Colorado River Drought Contingency Plan
The U.S. Congress has passed a bipartisan Colorado River Drought Contingency Plan to keep water levels from declining to critically low levels in Lake Powell and Lake Mead, but that doesn’t mean Utah plans to implement water conservation policies.
In the 19-year period from 2000 through 2018, the Colorado River Basin has experienced one of the driest periods in 1,200 years (though right now excellent snowpack means a good water year for Utah). At hearings on the Plan, Brenda Burman representing the U.S. Bureau of Recreation said that states in the Upper Basin “have not defined how water savings will be determined,” or “how much water the States may be able to save.”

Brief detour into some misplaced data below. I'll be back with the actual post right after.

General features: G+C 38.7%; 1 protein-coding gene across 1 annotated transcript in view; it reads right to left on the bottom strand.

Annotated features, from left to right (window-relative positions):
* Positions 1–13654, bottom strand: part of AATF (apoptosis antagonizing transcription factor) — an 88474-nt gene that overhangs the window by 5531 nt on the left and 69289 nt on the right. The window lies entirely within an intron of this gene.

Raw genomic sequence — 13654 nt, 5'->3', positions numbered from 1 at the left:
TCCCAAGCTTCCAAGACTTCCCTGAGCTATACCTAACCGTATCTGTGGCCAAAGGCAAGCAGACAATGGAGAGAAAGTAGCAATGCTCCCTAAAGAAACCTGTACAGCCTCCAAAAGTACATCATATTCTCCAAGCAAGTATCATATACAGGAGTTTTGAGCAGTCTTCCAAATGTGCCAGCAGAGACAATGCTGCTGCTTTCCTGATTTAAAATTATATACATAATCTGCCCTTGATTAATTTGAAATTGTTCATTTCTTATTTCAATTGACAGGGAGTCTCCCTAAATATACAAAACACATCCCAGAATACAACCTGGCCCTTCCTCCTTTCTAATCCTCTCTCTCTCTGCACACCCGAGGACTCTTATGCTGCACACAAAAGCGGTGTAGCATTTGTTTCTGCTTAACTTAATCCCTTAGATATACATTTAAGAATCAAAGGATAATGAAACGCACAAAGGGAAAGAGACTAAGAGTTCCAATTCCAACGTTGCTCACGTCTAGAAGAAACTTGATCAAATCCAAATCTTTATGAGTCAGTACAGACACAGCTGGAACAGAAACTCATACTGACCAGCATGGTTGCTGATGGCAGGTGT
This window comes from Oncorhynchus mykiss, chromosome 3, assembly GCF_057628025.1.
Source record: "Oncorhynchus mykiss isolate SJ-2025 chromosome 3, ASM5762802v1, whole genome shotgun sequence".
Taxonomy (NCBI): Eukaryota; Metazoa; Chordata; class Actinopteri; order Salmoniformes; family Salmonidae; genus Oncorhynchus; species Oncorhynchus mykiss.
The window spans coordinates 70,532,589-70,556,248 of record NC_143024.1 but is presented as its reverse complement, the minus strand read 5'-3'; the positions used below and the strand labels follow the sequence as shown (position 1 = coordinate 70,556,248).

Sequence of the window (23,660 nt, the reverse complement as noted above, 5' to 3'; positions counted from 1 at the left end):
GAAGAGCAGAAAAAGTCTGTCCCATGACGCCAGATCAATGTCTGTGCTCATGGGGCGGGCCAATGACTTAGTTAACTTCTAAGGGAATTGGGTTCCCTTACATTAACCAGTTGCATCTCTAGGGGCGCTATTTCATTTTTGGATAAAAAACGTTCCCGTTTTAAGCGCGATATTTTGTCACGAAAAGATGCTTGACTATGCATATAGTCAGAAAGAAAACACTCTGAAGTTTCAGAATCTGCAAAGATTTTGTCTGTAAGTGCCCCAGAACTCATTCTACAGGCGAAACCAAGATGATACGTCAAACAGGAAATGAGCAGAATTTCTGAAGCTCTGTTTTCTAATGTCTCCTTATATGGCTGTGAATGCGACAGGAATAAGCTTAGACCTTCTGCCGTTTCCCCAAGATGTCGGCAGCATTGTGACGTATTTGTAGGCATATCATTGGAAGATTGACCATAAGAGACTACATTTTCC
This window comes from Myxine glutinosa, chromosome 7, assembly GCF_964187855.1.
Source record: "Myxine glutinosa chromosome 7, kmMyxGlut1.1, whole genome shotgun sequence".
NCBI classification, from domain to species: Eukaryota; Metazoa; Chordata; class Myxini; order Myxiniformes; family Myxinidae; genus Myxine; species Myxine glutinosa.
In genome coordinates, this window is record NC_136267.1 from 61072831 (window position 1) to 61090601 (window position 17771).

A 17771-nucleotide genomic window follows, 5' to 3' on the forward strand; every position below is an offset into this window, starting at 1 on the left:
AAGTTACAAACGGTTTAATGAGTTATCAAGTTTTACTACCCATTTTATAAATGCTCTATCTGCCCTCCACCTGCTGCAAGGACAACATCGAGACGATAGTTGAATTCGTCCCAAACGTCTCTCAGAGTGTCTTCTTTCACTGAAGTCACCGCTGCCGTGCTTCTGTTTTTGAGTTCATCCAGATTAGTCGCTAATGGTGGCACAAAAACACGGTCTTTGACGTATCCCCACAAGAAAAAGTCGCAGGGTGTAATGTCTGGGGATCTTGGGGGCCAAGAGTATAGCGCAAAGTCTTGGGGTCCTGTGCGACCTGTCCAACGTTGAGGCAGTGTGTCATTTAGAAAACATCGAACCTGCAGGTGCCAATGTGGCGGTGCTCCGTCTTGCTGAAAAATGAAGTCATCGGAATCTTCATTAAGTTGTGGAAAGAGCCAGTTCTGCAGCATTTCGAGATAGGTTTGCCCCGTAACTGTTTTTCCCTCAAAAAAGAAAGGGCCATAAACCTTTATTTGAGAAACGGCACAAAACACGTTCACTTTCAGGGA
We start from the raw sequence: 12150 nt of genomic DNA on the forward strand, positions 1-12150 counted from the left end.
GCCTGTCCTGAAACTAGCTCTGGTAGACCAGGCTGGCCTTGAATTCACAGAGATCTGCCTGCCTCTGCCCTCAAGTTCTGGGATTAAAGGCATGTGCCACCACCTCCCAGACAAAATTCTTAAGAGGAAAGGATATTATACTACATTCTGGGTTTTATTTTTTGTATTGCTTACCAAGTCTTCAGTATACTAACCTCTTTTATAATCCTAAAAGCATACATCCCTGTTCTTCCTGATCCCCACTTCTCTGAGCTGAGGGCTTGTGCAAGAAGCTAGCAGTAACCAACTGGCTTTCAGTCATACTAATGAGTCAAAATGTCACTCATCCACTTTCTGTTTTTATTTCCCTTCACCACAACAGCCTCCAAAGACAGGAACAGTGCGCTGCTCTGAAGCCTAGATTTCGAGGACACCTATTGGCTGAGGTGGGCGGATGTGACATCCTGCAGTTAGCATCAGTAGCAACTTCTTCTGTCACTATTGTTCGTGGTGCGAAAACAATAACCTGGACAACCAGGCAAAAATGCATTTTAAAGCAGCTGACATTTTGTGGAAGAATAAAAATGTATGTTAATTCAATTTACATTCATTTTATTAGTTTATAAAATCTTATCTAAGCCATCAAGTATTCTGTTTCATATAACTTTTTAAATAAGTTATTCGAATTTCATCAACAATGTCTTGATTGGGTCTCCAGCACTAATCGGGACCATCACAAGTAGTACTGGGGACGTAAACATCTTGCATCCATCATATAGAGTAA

Eric Millis, Colorado River Commissioner for Utah, testified that 22% of Utah’s total water supply comes from the Colorado River and defended Utah’s right to squander water since “involuntary curtailment is undesirable because it would require farmers and other water users to cut back or cut off use of their Colorado River water.”
Utah is not currently using its full legal share of Colorado River water and along with other Upper Basin states is rushing to build water infrastructure like the Lake Powell Pipeline in order to keep water away from the Lower Basin.
Zach Frankel, executive director of Utah Rivers Council, says, “The Upper Basin is going to an all-you-can-eat buffet and the Lower Basin is going on a diet. It’s cognitive dissonance.”